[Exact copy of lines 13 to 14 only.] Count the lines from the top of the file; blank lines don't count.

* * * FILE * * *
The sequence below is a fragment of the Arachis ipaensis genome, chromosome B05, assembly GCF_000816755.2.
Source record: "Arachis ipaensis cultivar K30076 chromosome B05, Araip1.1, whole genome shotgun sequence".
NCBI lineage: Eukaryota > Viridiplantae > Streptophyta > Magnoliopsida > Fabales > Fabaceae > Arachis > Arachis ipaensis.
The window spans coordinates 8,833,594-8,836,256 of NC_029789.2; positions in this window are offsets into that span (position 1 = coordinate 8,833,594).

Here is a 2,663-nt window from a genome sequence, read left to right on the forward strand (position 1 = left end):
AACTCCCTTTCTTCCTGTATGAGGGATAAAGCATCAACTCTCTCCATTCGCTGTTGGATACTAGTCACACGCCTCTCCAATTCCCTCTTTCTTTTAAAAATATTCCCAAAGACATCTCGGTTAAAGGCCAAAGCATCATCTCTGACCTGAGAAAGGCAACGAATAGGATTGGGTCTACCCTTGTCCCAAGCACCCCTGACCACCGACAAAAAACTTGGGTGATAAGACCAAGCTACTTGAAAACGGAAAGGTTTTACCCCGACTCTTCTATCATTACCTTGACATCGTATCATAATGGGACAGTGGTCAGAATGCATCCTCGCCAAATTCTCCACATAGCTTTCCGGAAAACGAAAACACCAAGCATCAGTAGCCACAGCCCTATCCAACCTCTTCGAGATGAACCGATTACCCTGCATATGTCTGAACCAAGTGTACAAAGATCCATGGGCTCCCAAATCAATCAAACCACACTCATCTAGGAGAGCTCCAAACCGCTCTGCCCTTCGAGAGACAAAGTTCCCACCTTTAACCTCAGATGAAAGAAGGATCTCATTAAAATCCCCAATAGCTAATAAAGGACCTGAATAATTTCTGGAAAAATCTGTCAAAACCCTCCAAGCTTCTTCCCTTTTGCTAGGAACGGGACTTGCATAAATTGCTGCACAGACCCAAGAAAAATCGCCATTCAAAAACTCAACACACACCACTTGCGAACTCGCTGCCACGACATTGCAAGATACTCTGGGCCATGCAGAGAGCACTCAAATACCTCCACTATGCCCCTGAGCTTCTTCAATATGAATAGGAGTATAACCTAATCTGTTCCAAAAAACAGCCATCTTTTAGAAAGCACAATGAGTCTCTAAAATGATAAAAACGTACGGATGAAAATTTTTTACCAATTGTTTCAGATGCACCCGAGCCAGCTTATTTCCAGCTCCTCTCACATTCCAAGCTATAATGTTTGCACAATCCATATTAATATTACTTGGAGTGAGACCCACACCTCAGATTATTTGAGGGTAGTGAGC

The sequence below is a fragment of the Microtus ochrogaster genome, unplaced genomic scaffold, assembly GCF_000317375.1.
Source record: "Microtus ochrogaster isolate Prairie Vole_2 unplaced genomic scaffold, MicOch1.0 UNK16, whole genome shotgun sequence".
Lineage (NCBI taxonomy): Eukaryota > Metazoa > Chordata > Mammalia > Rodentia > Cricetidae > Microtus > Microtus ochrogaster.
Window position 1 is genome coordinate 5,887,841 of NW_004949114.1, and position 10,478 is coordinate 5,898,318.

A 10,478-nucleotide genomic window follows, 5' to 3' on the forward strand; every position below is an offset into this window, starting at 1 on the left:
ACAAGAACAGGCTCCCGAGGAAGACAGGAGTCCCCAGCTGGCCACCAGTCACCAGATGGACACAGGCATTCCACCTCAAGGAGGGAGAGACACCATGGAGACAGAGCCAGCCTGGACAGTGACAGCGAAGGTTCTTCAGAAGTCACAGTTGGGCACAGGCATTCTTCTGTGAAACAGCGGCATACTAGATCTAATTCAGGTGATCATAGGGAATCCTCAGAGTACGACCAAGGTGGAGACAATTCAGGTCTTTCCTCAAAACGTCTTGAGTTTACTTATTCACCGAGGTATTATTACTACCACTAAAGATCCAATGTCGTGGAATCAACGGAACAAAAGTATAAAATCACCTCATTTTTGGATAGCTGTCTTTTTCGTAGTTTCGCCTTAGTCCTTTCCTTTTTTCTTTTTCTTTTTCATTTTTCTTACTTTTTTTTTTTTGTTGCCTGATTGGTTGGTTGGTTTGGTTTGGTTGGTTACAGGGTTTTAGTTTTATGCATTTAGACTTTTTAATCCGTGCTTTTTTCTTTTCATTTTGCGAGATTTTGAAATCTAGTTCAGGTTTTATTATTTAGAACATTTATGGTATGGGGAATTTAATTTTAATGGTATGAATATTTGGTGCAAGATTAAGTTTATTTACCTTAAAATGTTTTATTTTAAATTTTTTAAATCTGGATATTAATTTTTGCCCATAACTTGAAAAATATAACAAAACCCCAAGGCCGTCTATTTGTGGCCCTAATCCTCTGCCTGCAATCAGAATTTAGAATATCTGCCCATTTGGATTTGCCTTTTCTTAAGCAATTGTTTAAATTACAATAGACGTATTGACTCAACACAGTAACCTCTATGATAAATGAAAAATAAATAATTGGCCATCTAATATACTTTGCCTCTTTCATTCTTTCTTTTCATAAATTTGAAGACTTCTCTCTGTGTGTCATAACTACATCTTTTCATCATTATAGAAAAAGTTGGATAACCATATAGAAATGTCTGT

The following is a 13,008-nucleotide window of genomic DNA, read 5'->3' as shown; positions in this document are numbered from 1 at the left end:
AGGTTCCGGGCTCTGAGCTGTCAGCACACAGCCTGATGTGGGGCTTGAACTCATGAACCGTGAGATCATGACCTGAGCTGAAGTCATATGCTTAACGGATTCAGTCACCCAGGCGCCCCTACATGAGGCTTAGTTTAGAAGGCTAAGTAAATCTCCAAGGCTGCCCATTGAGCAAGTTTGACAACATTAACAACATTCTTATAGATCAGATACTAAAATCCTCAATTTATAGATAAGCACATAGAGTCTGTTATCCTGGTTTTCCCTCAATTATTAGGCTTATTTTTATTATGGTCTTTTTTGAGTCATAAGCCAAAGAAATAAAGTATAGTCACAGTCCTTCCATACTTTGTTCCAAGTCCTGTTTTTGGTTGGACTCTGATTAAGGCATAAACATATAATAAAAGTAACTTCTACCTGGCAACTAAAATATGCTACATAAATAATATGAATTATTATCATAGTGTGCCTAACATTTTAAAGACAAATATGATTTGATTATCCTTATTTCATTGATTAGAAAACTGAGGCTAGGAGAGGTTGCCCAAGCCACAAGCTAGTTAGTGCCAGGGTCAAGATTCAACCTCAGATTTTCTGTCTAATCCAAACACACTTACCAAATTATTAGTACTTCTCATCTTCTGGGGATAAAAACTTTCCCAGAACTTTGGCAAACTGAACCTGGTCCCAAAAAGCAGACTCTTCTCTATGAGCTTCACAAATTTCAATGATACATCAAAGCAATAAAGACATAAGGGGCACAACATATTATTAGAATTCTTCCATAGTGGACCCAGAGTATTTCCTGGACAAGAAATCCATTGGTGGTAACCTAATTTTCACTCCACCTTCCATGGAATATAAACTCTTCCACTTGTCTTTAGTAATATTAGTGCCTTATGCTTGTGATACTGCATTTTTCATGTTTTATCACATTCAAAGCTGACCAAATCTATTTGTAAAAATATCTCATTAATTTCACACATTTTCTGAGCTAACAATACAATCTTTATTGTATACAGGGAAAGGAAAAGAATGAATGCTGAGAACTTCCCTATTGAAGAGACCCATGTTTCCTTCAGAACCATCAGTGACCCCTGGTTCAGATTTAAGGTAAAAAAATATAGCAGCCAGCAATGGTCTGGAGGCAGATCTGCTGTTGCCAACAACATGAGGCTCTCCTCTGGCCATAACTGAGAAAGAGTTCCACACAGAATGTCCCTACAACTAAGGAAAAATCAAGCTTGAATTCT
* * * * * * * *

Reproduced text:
The following is a 13,008-nucleotide window of genomic DNA, read 5'->3' as shown; positions in this document are numbered from 1 at the left end:
AGGTTCCGGGCTCTGAGCTGTCAGCACACAGCCTGATGTGGGGCTTGAACTCATGAACCGTGAGATCATGACCTGAGCTGAAGTCATATGCTTAACGGATTCAGTCACCCAGGCGCCCCTACATGAGGCTTAGTTTAGAAGGCTAAGTAAATCTCCAAGGCTGCCCATTGAGCAAGTTTGACAACATTAACAACATTCTTATAGATCAGATACTAAAATCCTCAATTTATAGATAAGCACATAGAGTCTGTTATCCTGGTTTTCCCTCAATTATTAGGCTTATTTTTATTATGGTCTTTTTTGAGTCATAAGCCAAAGAAATAAAGTATAGTCACAGTCCTTCCATACTTTGTTCCAAGTCCTGTTTTTGGTTGGACTCTGATTAAGGCATAAACATATAATAAAAGTAACTTCTACCTGGCAACTAAAATATGCTACATAAATAATATGAATTATTATCATAGTGTGCCTAACATTTTAAAGACAAATATGATTTGATTATCCTTATTTCATTGATTAGAAAACTGAGGCTAGGAGAGGTTGCCCAAGCCACAAGCTAGTTAGTGCCAGGGTCAAGATTCAACCTCAGATTTTCTGTCTAATCCAAACACACTTACCAAATTATTAGTACTTCTCATCTTCTGGGGATAAAAACTTTCCCAGAACTTTGGCAAACTGAACCTGGTCCCAAAAAGCAGACTCTTCTCTATGAGCTTCACAAATTTCAATGATACATCAAAGCAATAAAGACATAAGGGGCACAACATATTATTAGAATTCTTCCATAGTGGACCCAGAGTATTTCCTGGACAAGAAATCCATTGGTGGTAACCTAATTTTCACTCCACCTTCCATGGAATATAAACTCTTCCACTTGTCTTTAGTAATATTAGTGCCTTATGCTTGTGATACTGCATTTTTCATGTTTTATCACATTCAAAGCTGACCAAATCTATTTGTAAAAATATCTCATTAATTTCACACATTTTCTGAGCTAACAATACAATCTTTATTGTATACAGGGAAAGGAAAAGAATGAATGCTGAGAACTTCCCTATTGAAGAGACCCATGTTTCCTTCAGAACCATCAGTGACCCCTGGTTCAGATTTAAGGTAAAAAAATATAGCAGCCAGCAATGGTCTGGAGGCAGATCTGCTGTTGCCAACAACATGAGGCTCTCCTCTGGCCATAACTGAGAAAGAGTTCCACACAGAATGTCCCTACAACTAAGGAAAAATCAAGCTTGAATTCT